With the company facing mounting losses and a damaged
reputation due to the 737 Max crisis, the Boeing board of directors has forced
the resignation of CEO Dennis Muilenberg.
He’ll be replaced by current board chairman David Calhoun.
Photo Credit: Dennis Muilenberg
“The board of directors decided that a change in leadership
was necessary to restore confidence in the company moving forward as it works
to repair relationships with regulators, customers, and all other stakeholders,”
the company said.
The move came a week after Boeing’s Dec. 16 decision to temporarily
halt production of the 737 Max, which has been grounded worldwide since March.
Regulators have set no timeline for recertification of the aircraft. The
grounding followed Max crashes in October 2018 and March
2019. The accidents killed a combined 346 people. The crashes were caused by a faulty
sensor, which transmitted erroneous information to the planes’ automated
flight-control system, leading the aircraft to nosedive.
Muilenberg, who had been the Boeing CEO since 2015, has been
criticized for initially defraying responsibility for the crashes, though he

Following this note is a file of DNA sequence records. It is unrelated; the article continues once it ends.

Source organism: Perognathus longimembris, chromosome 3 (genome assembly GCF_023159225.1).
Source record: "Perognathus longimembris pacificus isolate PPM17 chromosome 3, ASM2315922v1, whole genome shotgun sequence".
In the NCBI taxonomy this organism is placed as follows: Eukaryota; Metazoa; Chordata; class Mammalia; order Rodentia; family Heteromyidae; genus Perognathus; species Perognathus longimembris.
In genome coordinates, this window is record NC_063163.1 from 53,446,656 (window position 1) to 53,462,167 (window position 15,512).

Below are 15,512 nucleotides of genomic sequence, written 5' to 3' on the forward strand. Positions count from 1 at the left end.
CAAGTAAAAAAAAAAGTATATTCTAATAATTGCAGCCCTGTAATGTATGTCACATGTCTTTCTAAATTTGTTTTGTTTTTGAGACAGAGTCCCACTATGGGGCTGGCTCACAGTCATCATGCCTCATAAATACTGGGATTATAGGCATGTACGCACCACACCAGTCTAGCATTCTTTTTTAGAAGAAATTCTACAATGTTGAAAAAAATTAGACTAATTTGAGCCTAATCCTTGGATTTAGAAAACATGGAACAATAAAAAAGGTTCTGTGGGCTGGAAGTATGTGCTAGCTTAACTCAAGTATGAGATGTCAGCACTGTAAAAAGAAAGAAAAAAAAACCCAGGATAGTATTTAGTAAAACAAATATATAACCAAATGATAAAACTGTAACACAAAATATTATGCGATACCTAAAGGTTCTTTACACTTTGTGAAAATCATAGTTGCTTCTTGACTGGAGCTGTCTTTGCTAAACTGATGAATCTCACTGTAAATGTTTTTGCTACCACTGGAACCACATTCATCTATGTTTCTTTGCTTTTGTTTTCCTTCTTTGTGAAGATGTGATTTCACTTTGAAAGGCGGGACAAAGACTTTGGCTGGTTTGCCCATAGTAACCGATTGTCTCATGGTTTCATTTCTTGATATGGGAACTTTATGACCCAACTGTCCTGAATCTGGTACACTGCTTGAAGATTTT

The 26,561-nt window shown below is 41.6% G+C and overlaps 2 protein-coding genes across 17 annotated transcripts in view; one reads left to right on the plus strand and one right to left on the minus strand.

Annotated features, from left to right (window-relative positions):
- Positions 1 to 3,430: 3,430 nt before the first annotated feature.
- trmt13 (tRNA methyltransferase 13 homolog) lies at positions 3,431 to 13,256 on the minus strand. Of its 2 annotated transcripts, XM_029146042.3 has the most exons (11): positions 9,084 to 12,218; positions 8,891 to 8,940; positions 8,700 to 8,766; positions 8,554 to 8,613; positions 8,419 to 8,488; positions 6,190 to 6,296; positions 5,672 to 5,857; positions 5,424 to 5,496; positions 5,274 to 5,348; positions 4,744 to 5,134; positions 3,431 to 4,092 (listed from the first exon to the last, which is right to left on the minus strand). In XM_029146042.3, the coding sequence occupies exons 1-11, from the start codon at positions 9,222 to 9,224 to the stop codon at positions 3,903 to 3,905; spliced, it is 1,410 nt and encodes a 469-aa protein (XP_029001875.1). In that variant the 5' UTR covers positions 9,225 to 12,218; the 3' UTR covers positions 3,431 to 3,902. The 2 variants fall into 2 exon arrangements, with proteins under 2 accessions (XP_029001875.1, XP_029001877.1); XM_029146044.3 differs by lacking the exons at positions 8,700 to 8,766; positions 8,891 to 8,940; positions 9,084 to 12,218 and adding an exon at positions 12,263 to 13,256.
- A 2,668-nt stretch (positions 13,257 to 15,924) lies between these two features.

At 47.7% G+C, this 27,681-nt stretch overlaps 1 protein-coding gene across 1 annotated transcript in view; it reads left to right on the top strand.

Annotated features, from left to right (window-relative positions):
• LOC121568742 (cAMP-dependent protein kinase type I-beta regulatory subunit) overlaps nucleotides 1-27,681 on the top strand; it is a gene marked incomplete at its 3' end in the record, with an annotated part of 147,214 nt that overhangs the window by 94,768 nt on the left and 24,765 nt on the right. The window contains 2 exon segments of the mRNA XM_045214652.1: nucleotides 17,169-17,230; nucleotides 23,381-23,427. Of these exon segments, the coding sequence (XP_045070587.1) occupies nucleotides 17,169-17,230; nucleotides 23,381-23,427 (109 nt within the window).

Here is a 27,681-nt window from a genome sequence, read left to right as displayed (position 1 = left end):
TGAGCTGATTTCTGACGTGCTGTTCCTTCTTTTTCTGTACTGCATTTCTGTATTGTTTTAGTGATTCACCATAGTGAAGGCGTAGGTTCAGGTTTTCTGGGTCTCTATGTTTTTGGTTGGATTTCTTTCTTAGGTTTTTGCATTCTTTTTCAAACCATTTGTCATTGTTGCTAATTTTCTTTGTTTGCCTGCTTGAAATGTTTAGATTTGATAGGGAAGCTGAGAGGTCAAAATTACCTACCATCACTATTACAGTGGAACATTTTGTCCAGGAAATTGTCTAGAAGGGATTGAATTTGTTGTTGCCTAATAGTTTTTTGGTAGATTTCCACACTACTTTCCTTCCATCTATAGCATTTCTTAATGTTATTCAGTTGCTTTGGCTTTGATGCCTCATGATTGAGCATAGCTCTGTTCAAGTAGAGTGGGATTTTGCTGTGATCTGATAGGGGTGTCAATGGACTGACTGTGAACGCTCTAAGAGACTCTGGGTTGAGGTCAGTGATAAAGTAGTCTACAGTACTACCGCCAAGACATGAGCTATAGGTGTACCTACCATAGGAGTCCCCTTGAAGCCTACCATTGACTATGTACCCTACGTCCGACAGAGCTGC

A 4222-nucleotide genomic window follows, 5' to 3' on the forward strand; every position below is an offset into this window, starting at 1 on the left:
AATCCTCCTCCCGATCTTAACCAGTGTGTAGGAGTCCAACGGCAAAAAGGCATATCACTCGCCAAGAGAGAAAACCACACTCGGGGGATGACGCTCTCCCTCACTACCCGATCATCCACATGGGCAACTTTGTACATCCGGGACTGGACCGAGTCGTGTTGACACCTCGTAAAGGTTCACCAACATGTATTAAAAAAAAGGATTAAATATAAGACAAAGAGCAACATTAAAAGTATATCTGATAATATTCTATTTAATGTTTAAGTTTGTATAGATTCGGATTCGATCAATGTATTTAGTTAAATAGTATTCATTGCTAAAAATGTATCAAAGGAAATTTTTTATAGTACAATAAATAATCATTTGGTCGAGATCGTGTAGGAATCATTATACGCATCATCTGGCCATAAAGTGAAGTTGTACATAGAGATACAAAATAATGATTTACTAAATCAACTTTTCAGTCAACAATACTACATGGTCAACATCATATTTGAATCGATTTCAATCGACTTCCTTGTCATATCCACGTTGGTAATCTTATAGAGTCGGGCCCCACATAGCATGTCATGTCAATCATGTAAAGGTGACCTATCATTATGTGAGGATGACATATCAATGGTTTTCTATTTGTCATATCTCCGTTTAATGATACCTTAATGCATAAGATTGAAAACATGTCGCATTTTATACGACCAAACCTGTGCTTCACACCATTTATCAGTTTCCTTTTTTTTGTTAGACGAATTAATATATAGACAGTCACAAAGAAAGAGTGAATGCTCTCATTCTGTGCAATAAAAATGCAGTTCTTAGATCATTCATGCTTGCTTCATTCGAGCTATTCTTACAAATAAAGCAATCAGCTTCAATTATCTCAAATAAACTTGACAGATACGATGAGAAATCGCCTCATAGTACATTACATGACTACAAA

eventually apologized to the families of the crash victims. Boeing and
Muilenberg have subsequently come under withering criticism as investigations
revealed that the aerospace manufacturer failed to properly inform the FAA as
it increased the impact of the automated flight-control system over the course
of the aircraft’s design.
Boeing’s decision to keep the 737 Max in the air after the
first of the two crashes, involving Lion Air of Indonesia, has also been
In October, Boeing stripped Muilenberg of his role as
chairman of the company and moved Calhoun, then the board’s lead non-executive
director, into the chairman’s seat. But Muilenberg retained the CEO post.
“The board has full confidence in Dennis as CEO and believes
this division of labor will enable maximum focus on running the business with
the board playing an active oversight role,” Calhoun said at the time.
But instead, the 737 Max crisis continued to deepen as regulators
defied Boeing’s expectations by making it clear they would not recertify the
aircraft ahead of the new year, causing the company to halt production. Through
the third quarter, Boeing had already reported realized and estimated losses due
to the Max grounding of $9.2 billion, a figure that is sure to climb much
Calhoun is currently senior managing director of the
investment firm Blackstone. Formerly, he was CEO of Nielsen. He’ll take the
helm on Jan. 13, a giving him time to step down from all non-Boeing
commitments, the company said. Boeing CFO Greg Smith will serve as interim CEO
during the brief interlude.